The dielectric compositions of the present invention also advantageously include one or more suitable high temperature antioxidants for the ethylene polymer in such compositions. The antioxidants include sterically hindered phenols or amines. Polymerized 2,2,4-trimethyl dihydroquinoline may also be used. These are used in conventional amounts to obtain the intended effect in the composition.
Other adjuvants which may be employed in the compositions of the present invention would include adjuvants commonly employed in ethylene polymer based dielectric compositions including lubricants, oil extenders, dyes and colorants and metal deactivators. However, inorganic fillers, such as carbon black, clay, talc, silica, or magnesium oxide, are not used with compositions of the present invention.
Proper adjuvants would be used in amounts designed to provide the intended effect in the resulting composition.
The dielectric compositions of the present invention may also be extended with polymers other than the ethylene polymer which are compatible, i.e., can be physically blended or alloyed, or grafted with the ethylene polymer. The resulting compositions should contain at least about 30 weight percent of interpolymerized ethylene in all the polymers that may be present in the composition, based on the total weight of the resulting composition. The other polymers which may be used would include polyvinyl chloride and polypropylene, ethylene propylene rubbers (EPA), ethylene, propylene, diene polymers (EPDM), styrene-butadiene-styrene block copolymers, urethane elastomers, polyester elastomers, natural rubber.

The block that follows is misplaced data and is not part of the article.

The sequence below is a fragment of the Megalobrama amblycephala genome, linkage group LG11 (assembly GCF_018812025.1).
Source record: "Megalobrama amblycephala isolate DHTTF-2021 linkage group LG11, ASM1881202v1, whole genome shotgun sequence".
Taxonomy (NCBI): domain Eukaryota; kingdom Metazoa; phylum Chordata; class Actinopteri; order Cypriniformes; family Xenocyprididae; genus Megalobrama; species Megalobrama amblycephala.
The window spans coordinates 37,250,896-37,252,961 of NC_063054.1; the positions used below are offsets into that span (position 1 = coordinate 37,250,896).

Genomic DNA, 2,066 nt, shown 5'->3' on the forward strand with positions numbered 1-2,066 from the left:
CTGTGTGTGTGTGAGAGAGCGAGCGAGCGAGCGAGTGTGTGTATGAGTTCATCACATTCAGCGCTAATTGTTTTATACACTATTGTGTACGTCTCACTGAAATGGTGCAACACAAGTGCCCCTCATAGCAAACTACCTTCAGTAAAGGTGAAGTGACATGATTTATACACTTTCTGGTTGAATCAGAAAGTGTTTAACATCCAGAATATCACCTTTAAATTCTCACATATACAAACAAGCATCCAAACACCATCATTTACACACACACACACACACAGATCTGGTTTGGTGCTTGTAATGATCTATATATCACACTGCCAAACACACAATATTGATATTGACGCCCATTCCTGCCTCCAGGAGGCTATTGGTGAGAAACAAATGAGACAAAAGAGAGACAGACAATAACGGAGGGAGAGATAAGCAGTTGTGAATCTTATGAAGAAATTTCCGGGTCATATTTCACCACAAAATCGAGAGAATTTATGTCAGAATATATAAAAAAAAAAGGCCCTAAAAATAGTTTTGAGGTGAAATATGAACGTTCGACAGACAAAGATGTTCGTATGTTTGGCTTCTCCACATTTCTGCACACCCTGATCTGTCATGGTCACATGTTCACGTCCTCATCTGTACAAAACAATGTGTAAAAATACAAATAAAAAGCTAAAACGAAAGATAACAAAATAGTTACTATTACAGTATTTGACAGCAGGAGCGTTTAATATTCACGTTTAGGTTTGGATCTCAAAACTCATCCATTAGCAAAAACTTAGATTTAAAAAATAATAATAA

The total amount of adjuvants used will range from 0 to about 60 weight percent, perferably 0 to 10 weight percent based on the total weight of the dielectric composition.
All of the components of the dielectric compositions of the present invention are usually blended or compounded together prior to their introduction into the extrusion device from which they are to be extruded onto an electrical conductor. The ethylene polymer and the other desired constituents may be blended together by any of the techniques used in the art to blend and compound thermoplastics to homogeneous masses. For instance, the components may be fluxed on a variety of apparatus including multi-roll mills, screw mills, continuous mixers, compounding extruders and Banbury mixers.
After the various components of the compositions of the present invention are uniformly admixed and blended together, they are further processed, in accordance with the process of the present invention, in conventional extrusion apparatus at about 120° to 160° C. for cross-linkable compositions and about 200° C. for thermoplastic compositions.
After being extruded onto a wire or cable, or other substrate, the cross-linkable compositions of the present invention are vulcanized at elevated temperatures of about 180° C. and preferably at 215°-230° C. using conventional vulcanizing procedures.